Looking for the best free speech to text software on Windows?
The best speech-to-text software is Dragon Naturally Speaking (DNS) but it comes at a price. But how does it compare to the best of the free programs, like Google Docs Voice Typing (GDVT) and Windows Speech Recognition (WSR)?
This article compares Dragon against Google Docs Voice Typing and Windows Speech Recognition for three typical uses:
- Writing novels.
- Academic transcription.
- Writing business documents like memos.
Comparing Speech Recognition Software: Dragon Vs. Google Vs Microsoft
We will look at the nuances between the three below, but here’s an overview on their pros and cons which will help you quickly make a decision.
1. Dragon Speech Recognition
Dragon Naturally Speaking beats Microsoft’s and Google’s software in voice recognition.
DNS scores 10% better on average compared to both programs. But is Dragon Naturally Speaking worth the money?
It depends on what you’re using it for. For seamless, high-accuracy writing that will require little proof-reading, DNS is the best speech-to-text software around.
2. Windows Speech Recognition
If you don’t mind proofreading your documents, WSR is a great free speech-recognition software.
On the downside, it requires that you use a Windows computer. It’s also only about 90% accurate, making it the least accurate out of all the voice recognition software tested in this article.
However, it’s integrated into the Windows operating system, which means it can also control the computer itself, such as shutdown and sleep.
3. Google Docs Voice Typing
Google Docs Voice Typing is highly limited in how and where you use it. It only works in Google Docs, in the Chrome Browser, and with an internet connection.
But it offers several options on mobile devices. Android smartphones have the ability to transcribe your voice to text using the same speech-to-text engine that also works with Google Keep or Live Transcribe.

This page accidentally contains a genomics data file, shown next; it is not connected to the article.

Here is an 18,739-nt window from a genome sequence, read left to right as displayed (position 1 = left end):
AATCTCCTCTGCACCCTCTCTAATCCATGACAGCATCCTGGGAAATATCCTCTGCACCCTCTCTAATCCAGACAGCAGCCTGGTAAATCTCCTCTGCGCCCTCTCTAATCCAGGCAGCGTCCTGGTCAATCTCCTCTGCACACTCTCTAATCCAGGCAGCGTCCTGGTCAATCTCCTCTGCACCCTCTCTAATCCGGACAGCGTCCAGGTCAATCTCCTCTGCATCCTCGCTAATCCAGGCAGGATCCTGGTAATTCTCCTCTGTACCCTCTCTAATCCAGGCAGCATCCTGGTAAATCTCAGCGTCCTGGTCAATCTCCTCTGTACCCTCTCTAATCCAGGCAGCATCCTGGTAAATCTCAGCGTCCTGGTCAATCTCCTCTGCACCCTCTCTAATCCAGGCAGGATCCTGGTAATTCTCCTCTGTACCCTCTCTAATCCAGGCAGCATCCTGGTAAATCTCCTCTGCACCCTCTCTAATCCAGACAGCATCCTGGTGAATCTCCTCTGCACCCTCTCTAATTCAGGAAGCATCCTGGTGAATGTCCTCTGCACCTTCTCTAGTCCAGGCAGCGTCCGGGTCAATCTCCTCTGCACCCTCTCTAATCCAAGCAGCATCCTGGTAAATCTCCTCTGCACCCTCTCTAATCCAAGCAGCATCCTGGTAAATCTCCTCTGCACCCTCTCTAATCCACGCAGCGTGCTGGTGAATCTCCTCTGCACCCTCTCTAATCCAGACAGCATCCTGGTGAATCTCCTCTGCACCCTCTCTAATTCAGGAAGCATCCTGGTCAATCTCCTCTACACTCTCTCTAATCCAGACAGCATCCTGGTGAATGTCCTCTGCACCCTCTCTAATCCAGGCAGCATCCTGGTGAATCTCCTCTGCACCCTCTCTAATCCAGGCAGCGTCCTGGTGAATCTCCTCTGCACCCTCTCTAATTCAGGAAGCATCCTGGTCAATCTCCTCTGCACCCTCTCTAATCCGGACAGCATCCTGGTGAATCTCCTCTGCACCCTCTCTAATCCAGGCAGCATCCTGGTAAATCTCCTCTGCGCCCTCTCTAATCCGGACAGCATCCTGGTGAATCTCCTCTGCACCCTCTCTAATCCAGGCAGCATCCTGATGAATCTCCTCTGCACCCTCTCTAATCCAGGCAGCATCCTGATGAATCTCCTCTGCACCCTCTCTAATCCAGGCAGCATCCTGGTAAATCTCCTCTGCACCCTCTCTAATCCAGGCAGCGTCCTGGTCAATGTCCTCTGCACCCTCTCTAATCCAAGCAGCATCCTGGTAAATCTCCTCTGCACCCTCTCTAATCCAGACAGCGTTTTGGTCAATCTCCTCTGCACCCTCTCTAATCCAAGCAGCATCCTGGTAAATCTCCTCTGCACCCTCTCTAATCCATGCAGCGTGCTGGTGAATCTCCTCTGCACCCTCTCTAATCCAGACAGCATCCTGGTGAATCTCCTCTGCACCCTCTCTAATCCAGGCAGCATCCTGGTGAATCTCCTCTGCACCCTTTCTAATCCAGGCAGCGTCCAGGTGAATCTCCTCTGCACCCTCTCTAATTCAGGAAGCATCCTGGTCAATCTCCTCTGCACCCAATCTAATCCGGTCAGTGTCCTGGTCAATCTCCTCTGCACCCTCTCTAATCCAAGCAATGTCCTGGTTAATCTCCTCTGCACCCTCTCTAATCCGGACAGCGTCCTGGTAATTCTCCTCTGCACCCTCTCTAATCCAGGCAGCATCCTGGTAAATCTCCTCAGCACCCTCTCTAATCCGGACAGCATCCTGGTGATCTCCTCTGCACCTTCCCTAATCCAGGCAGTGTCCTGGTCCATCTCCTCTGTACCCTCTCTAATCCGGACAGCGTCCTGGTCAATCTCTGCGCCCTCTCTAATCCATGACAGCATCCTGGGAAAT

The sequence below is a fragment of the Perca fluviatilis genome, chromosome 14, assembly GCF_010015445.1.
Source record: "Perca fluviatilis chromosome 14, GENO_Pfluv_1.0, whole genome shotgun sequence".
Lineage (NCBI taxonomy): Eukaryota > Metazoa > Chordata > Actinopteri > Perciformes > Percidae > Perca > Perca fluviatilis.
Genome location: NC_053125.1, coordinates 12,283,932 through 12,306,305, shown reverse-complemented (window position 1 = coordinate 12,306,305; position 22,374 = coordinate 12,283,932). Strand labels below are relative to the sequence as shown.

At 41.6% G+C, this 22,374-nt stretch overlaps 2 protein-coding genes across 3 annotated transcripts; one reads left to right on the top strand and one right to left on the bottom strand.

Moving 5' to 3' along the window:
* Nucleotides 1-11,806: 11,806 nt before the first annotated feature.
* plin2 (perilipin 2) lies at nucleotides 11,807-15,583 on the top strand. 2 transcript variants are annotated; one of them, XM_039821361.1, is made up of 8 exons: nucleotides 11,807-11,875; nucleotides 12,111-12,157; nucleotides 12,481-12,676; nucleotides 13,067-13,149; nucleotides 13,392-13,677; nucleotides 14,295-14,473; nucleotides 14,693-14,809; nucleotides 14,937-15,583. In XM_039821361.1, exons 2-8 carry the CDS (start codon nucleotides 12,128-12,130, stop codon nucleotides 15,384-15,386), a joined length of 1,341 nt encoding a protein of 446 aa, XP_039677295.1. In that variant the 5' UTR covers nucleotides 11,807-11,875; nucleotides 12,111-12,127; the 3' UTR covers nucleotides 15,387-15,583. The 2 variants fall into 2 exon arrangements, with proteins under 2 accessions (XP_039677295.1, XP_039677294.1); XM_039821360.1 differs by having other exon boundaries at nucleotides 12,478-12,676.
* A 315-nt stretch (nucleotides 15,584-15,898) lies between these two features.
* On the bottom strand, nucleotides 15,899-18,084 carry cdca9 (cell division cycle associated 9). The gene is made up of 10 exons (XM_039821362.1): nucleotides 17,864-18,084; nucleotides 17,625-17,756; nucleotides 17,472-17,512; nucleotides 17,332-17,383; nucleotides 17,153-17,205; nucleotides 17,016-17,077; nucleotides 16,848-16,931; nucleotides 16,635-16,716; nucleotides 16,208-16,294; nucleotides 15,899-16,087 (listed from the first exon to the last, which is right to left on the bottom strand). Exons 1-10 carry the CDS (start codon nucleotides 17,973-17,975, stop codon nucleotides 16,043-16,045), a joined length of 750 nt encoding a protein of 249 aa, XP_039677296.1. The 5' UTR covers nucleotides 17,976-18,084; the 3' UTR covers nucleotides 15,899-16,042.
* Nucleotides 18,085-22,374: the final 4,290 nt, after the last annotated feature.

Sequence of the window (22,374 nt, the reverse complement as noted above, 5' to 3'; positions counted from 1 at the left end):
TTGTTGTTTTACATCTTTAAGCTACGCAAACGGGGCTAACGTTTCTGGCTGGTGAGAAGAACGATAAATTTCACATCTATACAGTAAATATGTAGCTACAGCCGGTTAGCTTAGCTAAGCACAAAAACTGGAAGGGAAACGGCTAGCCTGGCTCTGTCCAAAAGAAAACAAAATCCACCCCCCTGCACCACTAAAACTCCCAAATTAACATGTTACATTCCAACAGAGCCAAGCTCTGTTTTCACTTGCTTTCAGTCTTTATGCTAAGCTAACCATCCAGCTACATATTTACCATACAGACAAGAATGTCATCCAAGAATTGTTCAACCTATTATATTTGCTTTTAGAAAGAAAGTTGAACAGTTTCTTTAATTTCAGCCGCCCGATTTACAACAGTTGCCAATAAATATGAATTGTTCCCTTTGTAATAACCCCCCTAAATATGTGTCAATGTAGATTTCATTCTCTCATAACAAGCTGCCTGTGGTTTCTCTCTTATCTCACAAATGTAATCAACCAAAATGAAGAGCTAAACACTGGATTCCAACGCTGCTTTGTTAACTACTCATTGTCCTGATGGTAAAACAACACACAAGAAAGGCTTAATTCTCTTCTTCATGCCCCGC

And while Dragon Naturally Speaking offers a mobile app, it’s treated as a separate purchase from the desktop client.
Dragon and Microsoft work in any place you can enter text. However, WSR can execute control functions whereas Dragon is mostly limited to text input.
Download: Live Transcribe for Android (Free)
Speech-to-Text Testing Methods
In order to test the accuracy of the dictation with the tools, I read aloud three texts:
- Charles Darwin’s “On the Tendency of Species to Form Varieties”
- H.P. Lovecraft’s “Call of Cthulhu”
- California Governor Jerry Brown’s 2017 State of the State speech
When a speech-to-text software miscapitalized a word, I marked the text as blue in the right-column (see graphic below). When one of the software got a word wrong, the misspelled word was marked in red. I did not consider wrong capitalizations to be errors.
I used a Blue Yeti microphone which is the best microphone for podcasting and a relatively fast computer. However, you don’t need any special hardware. Any laptop or smartphone transcribes speech as well as a more expensive machine.